Support from all political walks of life for the offer of a new railway headquarters | New

An ambitious bid to bring Britain’s railways home to York has been heralded as a ‘watershed moment’ for the region’s economy after winning backing from across the political spectrum.

York is one of six shortlisted locations across the country that have been chosen by the government as potential locations for the headquarters of Great British Railways (GBR).

The new organization has been unveiled by the government and will be responsible for streamlining the operation of the country’s railways, and York’s bid to become its new national base has received all-party backing from the county council’s political groups.

If successful, the decision to establish GBR’s new York headquarters would help unlock major economic benefits and employment opportunities in North Yorkshire and the North of England.

A collective demonstration of support was given outside County Hall in Northallerton, with councilors from the County Council Conservatives, Liberal Democrat and Liberal Group, Independents, Labor and Greens all gathering to back the candidacy of York.

Chief Cllr Carl Les said: ‘York’s bid is ambitious and shows the intent both in the city and across North Yorkshire to bring real economic benefits and the prospect of hundreds of new jobs, and could prove to be a watershed moment for the region.

“York has a long and proud railway heritage dating back to the Victorian era, and it would be appropriate for the city to be at the forefront of attempts to reform the national rail network in the 21st century.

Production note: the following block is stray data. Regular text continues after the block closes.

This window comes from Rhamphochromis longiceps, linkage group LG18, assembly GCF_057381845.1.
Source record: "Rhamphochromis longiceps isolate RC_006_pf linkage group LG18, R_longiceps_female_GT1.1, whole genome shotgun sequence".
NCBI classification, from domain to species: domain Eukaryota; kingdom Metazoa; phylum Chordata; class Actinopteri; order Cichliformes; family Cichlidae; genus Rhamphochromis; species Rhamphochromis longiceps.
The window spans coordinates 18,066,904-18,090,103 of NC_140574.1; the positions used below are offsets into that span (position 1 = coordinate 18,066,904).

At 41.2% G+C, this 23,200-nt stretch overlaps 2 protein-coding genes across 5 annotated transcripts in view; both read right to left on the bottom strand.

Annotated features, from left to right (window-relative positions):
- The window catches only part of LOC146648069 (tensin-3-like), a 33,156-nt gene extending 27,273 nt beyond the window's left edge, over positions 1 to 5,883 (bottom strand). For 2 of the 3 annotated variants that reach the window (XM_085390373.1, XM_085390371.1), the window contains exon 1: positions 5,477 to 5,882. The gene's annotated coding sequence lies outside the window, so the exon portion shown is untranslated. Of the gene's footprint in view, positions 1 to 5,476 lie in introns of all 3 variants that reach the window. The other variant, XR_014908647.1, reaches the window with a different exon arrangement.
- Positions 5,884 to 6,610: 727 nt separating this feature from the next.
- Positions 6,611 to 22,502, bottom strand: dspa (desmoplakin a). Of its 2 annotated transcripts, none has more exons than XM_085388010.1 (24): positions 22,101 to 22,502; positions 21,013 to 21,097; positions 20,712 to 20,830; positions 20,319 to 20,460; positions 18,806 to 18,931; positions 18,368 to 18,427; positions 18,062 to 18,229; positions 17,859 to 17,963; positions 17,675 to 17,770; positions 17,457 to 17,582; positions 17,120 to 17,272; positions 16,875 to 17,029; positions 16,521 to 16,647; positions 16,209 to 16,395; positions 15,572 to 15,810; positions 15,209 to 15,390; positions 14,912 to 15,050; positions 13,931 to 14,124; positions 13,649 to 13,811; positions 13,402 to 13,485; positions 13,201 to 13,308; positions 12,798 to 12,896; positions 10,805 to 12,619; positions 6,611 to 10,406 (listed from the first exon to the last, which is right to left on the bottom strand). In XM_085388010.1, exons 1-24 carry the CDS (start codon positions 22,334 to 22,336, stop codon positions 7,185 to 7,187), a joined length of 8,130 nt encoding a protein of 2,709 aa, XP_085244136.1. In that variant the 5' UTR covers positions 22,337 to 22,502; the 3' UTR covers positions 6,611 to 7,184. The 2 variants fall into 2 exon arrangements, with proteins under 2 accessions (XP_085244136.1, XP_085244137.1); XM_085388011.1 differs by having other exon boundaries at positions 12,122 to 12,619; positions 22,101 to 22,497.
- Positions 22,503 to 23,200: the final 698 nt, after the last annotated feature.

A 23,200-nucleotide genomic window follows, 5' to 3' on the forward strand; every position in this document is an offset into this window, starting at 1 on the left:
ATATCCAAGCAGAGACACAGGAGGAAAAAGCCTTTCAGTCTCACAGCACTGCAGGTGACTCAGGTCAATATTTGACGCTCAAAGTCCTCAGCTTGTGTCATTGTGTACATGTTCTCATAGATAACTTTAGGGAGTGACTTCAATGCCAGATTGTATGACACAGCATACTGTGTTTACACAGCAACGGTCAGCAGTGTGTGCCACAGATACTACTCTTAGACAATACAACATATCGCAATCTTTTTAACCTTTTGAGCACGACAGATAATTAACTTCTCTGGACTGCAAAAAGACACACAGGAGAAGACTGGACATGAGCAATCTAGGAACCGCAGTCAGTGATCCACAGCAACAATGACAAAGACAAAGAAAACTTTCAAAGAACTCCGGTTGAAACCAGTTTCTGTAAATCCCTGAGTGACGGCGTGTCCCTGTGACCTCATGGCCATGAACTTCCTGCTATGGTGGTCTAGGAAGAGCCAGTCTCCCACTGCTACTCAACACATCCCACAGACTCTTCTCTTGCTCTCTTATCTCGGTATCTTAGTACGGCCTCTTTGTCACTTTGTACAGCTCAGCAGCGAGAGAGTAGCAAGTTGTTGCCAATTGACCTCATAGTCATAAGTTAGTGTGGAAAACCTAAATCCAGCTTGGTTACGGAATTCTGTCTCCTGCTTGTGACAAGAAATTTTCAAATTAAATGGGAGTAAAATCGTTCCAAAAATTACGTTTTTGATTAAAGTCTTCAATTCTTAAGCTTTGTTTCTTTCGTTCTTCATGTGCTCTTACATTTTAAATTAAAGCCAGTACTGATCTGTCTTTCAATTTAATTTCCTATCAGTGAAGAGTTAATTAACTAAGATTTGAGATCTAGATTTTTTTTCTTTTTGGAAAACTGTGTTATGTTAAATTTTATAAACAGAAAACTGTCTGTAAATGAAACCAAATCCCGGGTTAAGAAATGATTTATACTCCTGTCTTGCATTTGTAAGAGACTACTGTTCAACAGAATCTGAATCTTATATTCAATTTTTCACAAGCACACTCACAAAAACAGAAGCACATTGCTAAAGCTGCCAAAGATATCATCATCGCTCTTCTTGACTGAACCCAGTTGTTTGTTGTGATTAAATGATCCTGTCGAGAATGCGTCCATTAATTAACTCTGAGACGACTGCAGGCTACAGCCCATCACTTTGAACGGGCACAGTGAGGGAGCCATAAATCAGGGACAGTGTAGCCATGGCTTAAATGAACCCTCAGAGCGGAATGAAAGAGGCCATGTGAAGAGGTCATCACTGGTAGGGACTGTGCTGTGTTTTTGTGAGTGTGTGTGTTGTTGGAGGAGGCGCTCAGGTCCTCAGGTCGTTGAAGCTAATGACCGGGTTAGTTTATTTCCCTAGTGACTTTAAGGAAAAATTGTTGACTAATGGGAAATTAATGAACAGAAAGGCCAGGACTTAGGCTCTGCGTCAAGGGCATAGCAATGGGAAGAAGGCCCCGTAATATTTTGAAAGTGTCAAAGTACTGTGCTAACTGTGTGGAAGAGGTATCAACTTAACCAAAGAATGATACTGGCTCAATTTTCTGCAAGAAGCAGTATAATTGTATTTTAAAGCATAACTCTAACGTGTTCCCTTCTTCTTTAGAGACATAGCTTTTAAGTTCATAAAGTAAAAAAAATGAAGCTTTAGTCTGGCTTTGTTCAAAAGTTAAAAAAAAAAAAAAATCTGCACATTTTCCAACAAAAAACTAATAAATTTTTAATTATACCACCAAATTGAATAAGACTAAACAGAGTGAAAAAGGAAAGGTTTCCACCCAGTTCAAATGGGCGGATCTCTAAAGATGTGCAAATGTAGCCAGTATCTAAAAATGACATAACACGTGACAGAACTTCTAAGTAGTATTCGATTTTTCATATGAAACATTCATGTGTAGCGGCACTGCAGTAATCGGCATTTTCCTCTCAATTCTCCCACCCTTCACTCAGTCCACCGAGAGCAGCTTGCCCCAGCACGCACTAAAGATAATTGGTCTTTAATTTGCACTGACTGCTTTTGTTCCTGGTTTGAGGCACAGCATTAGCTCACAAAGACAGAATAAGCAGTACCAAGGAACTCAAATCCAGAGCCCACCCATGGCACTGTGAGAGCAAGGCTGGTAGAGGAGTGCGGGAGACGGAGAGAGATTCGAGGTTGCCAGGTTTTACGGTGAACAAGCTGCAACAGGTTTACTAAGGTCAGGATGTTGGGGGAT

“All political groups in the County Council have come together to give a collective voice to our support for the bid to bring the new Great British Railways headquarters to the city, as it will be a huge benefit not just for York, but for the entire region as well.

“The fact that York has been shortlisted of just six locations to be GBR’s new headquarters shows the strength and ambition of the bid, and we all hope it will be a success and that the new headquarters will be brought into the city.”

The research showed that the creation of the new GBR headquarters would be a key part of the government’s drive to tackle regional inequalities as part of its so-called leveling programme.

Analysis showed the new headquarters would add around £110m to York’s economy, creating 1,600 new jobs with 320 of these roles in the 700 most deprived communities within an hour’s train ride of the city.

York is already one of the largest rail hubs in the country, with 5,000 employees linked to industry and major rail operators based in the city.

The city is also home to the National Railway Museum (NRM) and the York Central project, which is one of the largest brownfield sites in the country, is centered around the city’s railway station.

Leaders of political groups on the county council have expressed their hopes that the bid to bring GBR headquarters to York will become a reality.

County Council Opposition Leader Cllr Bryn Griffiths, who is leader of the Liberal Democrat and Liberal Party, said the town’s long association with the railways provided a strong case for the bid to succeed .

He added that setting up the base in the city would contribute to NRM’s ambition to become a “global engineering powerhouse” through a six-year vision to develop the attraction.

Labor leader Cllr Steve Shaw Wright claimed he was ‘fully committed’ to the campaign to bring GBR headquarters to York.